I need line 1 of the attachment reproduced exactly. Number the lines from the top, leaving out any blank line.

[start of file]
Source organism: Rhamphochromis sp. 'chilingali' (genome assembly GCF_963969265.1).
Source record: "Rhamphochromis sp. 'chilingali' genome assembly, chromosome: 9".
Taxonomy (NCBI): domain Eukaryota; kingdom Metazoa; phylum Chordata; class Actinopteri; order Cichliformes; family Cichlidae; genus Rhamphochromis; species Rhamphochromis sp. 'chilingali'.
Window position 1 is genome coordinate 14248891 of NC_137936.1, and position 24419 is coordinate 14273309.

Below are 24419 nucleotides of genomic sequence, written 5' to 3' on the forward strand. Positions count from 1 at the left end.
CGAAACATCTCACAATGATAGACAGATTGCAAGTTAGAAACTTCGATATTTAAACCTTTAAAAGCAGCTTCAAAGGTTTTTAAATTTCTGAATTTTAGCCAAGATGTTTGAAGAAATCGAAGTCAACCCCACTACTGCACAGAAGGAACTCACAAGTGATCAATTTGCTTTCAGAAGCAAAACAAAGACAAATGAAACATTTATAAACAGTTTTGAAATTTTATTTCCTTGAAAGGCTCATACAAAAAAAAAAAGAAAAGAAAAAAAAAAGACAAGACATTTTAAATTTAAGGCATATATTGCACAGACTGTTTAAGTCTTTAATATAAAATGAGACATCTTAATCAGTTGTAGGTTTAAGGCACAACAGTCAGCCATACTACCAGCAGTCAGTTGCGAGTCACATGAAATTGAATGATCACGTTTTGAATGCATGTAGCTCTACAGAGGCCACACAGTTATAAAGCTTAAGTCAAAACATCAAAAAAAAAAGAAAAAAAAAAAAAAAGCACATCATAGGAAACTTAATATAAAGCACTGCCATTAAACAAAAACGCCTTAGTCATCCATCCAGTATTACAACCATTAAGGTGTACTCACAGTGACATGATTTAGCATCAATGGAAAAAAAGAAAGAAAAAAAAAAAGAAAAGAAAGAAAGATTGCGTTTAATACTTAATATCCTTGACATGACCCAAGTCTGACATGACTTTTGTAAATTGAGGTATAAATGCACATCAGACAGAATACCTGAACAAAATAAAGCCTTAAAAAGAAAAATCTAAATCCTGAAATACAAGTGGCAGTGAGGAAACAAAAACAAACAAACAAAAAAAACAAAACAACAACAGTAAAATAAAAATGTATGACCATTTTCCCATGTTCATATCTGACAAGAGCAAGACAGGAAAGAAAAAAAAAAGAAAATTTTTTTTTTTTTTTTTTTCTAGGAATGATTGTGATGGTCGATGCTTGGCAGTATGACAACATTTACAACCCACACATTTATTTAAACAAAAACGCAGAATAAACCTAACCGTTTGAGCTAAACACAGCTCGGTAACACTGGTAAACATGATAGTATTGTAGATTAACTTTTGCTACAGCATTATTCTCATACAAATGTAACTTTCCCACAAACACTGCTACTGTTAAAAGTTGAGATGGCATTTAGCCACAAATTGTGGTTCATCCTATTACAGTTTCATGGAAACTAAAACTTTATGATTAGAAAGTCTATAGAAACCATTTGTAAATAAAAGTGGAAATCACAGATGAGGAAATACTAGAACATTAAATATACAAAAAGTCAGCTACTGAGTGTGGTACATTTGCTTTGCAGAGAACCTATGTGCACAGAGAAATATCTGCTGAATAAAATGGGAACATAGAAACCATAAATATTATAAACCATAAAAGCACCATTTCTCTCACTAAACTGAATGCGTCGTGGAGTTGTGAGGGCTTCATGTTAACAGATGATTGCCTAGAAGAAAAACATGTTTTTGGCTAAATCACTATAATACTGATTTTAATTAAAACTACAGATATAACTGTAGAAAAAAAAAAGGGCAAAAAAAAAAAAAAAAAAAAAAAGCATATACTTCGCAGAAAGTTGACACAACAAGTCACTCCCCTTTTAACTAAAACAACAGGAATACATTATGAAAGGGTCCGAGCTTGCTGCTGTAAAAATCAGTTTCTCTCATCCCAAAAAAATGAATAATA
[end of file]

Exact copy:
Source organism: Rhamphochromis sp. 'chilingali' (genome assembly GCF_963969265.1).